Every industry today is facing disruption and change at a speed that we have never seen before. E-commerce is challenging Retail. Technology companies are challenging banks. 3D Printing is challenging traditional manufacturing. Innovation is no longer a nice-to-have capability in your organization; it is a critical component of your future success. But the innovation of your products like โทรศัพท์ดาวเทียม and services alone is not enough. You need to be looking more broadly at your entire business and industry to truly future-proof your organization. You need to look for cross-industry innovation and seek converging trends to lead your category and organization into the future.
What Is Cross-Industry Innovation?
Cross-Industry Innovation is the process of identifying analogies and trends or drawing approaches from other industries and applying them to your own business. Some examples which might help you better connect to the concept are:
Service: Baggage Carousel Meets Sushi Bar
This sushi bar implemented an airport-style baggage carousel on their dining top to allow customers to simply pick up what they liked as it passed by them. This innovative design idea creates a unique customer experience while simplifying the order transaction.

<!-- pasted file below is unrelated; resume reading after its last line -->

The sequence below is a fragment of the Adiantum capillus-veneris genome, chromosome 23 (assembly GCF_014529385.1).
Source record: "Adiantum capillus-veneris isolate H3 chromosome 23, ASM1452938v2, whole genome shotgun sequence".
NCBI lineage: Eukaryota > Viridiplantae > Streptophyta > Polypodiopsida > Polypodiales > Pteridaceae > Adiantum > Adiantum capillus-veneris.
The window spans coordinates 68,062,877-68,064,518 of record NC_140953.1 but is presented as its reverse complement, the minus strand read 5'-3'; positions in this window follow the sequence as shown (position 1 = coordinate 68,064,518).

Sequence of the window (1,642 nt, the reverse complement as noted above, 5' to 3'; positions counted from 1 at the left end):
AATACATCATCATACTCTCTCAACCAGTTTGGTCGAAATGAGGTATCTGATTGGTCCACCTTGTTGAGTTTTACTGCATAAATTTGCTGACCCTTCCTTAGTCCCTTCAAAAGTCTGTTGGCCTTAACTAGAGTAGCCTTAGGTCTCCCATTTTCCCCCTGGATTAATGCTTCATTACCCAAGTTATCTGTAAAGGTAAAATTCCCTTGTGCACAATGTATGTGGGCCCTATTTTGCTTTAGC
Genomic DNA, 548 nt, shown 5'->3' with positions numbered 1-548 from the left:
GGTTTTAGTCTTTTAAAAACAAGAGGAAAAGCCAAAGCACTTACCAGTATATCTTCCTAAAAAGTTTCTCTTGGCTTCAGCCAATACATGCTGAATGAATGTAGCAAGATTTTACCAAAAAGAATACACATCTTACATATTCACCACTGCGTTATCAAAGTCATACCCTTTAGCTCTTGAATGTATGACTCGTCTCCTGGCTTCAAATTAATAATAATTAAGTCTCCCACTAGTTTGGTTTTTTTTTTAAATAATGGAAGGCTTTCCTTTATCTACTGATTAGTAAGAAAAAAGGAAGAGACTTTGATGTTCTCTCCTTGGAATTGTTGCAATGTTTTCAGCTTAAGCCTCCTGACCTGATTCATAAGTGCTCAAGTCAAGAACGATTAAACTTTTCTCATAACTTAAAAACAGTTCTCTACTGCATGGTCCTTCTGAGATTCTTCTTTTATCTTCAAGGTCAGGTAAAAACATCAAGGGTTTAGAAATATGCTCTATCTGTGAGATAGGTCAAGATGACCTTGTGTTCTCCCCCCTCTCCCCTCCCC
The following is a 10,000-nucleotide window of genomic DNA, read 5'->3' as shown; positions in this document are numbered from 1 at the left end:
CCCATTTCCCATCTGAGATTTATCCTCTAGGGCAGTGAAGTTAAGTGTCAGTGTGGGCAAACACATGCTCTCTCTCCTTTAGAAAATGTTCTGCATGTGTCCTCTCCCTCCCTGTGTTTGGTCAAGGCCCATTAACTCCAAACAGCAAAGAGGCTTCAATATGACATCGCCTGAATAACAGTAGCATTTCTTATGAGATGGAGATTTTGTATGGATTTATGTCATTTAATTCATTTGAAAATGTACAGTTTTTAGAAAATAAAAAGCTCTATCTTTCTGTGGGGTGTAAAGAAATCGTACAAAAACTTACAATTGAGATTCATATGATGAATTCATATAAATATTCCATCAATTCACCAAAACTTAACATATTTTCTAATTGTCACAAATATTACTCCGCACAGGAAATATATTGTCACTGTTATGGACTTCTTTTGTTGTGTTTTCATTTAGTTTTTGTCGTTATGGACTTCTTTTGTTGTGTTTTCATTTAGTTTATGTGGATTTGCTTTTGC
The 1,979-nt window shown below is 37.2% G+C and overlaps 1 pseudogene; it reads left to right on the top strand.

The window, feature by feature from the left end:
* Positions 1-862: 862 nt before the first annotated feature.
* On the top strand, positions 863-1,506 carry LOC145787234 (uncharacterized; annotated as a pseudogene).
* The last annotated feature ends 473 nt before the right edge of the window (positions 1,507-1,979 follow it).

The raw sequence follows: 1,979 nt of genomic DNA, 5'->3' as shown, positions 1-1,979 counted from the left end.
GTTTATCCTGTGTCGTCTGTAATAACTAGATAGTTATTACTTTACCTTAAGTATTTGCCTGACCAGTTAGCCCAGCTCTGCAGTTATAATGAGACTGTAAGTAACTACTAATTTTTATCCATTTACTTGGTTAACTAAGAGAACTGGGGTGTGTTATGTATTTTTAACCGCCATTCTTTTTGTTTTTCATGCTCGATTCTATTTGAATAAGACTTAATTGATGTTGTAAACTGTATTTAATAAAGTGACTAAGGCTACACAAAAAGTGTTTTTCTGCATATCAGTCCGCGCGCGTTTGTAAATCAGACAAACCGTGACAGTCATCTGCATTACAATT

Product: Eggs Meet Wine
Inspired by the moulded pulp egg cartons that we are all familiar with, packaging companies are now offering the same style shippers to wine manufacturers and other businesses who need to ship fragile or delicate goods.
Business Model: Mobile Phones Meet Car Insurance
Norwich Union in the UK has introduced a new Car Insurance product inspired by the mobile telephone industry. Their new “pay-as-you-drive” insurance mirrors the “pay-as-you-go” plans offered by most mobile phone providers around the world.
The Benefits of Cross-Industry Innovation
Generally, innovation efforts at most organizations focus on the known business and industry. Product extensions, new features, or new services designed for the existing customer base are the most commonly cited innovation initiatives. But these in-industry innovation efforts only constitute incremental innovations. They are small changes which may support small growth or client retention, but which rarely result in significant transformational growth.
About Tim Empringham, MBA
Tim Empringham is a passionate advocate for Innovation in organizations of all sizes as a mechanism to drive growth, create uncontested market space, create new customer value, and drive efficiency into the internal organization. His focus is on disruption of thinking and markets through integrative thinking, structured Innovation frameworks, and leadership development of Innovation and Change leaders within the organization.